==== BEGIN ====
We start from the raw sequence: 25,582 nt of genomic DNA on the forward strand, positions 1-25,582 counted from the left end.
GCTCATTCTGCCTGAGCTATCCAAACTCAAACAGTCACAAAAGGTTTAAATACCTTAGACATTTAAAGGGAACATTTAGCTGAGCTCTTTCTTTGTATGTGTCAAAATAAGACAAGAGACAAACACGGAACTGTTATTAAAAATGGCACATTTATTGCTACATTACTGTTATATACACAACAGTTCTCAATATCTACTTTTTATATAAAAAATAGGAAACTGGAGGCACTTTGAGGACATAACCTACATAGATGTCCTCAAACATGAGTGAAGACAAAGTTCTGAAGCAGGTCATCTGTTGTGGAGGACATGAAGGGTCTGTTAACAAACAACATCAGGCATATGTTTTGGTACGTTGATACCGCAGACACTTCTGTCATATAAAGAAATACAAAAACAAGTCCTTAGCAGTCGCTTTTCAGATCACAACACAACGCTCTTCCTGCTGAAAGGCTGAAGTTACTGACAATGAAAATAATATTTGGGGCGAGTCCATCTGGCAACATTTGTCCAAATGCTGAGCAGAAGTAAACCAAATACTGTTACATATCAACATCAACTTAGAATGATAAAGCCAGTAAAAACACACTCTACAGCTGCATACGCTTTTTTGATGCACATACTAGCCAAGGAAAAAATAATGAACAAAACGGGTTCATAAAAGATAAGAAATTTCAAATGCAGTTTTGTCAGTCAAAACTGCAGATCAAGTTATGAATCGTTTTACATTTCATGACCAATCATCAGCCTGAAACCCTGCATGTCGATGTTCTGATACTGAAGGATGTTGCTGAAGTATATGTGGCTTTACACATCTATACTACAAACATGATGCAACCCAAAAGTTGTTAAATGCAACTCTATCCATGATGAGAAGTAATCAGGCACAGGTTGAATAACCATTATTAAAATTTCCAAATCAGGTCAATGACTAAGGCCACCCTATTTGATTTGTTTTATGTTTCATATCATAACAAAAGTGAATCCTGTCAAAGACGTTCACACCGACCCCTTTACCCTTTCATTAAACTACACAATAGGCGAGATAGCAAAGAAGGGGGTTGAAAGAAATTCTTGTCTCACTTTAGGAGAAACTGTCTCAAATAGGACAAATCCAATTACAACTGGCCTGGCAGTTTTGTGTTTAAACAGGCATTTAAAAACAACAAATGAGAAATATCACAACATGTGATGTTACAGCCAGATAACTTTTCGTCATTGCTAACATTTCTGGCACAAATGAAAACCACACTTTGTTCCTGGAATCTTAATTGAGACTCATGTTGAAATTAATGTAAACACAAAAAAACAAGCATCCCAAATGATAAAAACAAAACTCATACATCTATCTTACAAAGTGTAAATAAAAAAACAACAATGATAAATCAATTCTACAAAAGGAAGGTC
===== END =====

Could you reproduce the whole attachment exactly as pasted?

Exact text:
We start from the raw sequence: 25,582 nt of genomic DNA on the forward strand, positions 1-25,582 counted from the left end.
GCTCATTCTGCCTGAGCTATCCAAACTCAAACAGTCACAAAAGGTTTAAATACCTTAGACATTTAAAGGGAACATTTAGCTGAGCTCTTTCTTTGTATGTGTCAAAATAAGACAAGAGACAAACACGGAACTGTTATTAAAAATGGCACATTTATTGCTACATTACTGTTATATACACAACAGTTCTCAATATCTACTTTTTATATAAAAAATAGGAAACTGGAGGCACTTTGAGGACATAACCTACATAGATGTCCTCAAACATGAGTGAAGACAAAGTTCTGAAGCAGGTCATCTGTTGTGGAGGACATGAAGGGTCTGTTAACAAACAACATCAGGCATATGTTTTGGTACGTTGATACCGCAGACACTTCTGTCATATAAAGAAATACAAAAACAAGTCCTTAGCAGTCGCTTTTCAGATCACAACACAACGCTCTTCCTGCTGAAAGGCTGAAGTTACTGACAATGAAAATAATATTTGGGGCGAGTCCATCTGGCAACATTTGTCCAAATGCTGAGCAGAAGTAAACCAAATACTGTTACATATCAACATCAACTTAGAATGATAAAGCCAGTAAAAACACACTCTACAGCTGCATACGCTTTTTTGATGCACATACTAGCCAAGGAAAAAATAATGAACAAAACGGGTTCATAAAAGATAAGAAATTTCAAATGCAGTTTTGTCAGTCAAAACTGCAGATCAAGTTATGAATCGTTTTACATTTCATGACCAATCATCAGCCTGAAACCCTGCATGTCGATGTTCTGATACTGAAGGATGTTGCTGAAGTATATGTGGCTTTACACATCTATACTACAAACATGATGCAACCCAAAAGTTGTTAAATGCAACTCTATCCATGATGAGAAGTAATCAGGCACAGGTTGAATAACCATTATTAAAATTTCCAAATCAGGTCAATGACTAAGGCCACCCTATTTGATTTGTTTTATGTTTCATATCATAACAAAAGTGAATCCTGTCAAAGACGTTCACACCGACCCCTTTACCCTTTCATTAAACTACACAATAGGCGAGATAGCAAAGAAGGGGGTTGAAAGAAATTCTTGTCTCACTTTAGGAGAAACTGTCTCAAATAGGACAAATCCAATTACAACTGGCCTGGCAGTTTTGTGTTTAAACAGGCATTTAAAAACAACAAATGAGAAATATCACAACATGTGATGTTACAGCCAGATAACTTTTCGTCATTGCTAACATTTCTGGCACAAATGAAAACCACACTTTGTTCCTGGAATCTTAATTGAGACTCATGTTGAAATTAATGTAAACACAAAAAAACAAGCATCCCAAATGATAAAAACAAAACTCATACATCTATCTTACAAAGTGTAAATAAAAAAACAACAATGATAAATCAATTCTACAAAAGGAAGGTC